Kathrin Komp

University of Helsinki, Department of Social Research / Social Policy

Helsinki, Finland
Kathrin Komp


The moral economy of the third age. Why governments encouraging productivity in old age are unpopular.


In times of economic crisis, governments often strive to cut public spending. They do this, for example, by raising the retirement age, which lowers the amount of pension benefits distributed. Another strategy is to encourage volunteering in later life, which shifts tasks from public social services to the civil society. Both strategies are justified with the emergence of a population of third-agers, meaning healthy retirees. Third-agers are not only physically capable of working and volunteering, they might also benefit from these activities. They might, for example, experience social inclusion and increased well-being.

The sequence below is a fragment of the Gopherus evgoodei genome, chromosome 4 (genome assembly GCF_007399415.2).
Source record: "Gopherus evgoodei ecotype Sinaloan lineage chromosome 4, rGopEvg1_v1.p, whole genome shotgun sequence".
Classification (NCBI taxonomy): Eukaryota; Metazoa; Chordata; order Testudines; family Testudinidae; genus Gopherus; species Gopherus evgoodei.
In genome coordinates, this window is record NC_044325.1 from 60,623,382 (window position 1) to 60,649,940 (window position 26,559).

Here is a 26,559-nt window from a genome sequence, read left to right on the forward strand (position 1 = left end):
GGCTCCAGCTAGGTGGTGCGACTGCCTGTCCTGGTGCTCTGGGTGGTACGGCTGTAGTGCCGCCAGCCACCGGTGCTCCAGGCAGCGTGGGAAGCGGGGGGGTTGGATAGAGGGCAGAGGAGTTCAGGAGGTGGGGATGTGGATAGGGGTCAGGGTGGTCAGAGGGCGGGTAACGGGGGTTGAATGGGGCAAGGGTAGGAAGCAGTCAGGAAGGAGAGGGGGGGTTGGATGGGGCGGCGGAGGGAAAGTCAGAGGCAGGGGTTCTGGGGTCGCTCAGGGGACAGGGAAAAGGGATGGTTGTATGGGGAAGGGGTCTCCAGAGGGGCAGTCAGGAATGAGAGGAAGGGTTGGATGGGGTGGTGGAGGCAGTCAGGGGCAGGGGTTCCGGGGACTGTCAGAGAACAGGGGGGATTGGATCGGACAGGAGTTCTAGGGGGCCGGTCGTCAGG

However, reforms encouraging productivity in old age often meet opposition. The reason is that third-agers are still associated with the traditional stereotype of old age, which is the one of frailty and helplessness. They are treated like vulnerable individuals in need of support, although they are self reliant and resourceful. An outdated image of third-agers thus causes moral concerns about policies, thereby blocking welfare state reforms. This project maps the image of third-agers and expectations concerning their activities across Europe. To do this, it merges theories on the influence of morals and norms from political science and social gerontology. The methods employed are conceptual considerations, quantitative and qualitative analyses. The outcomes of this project will help third-agers in defining their role in society. Additionally, they will help policymakers in effectively implementing reforms affecting third-agers.

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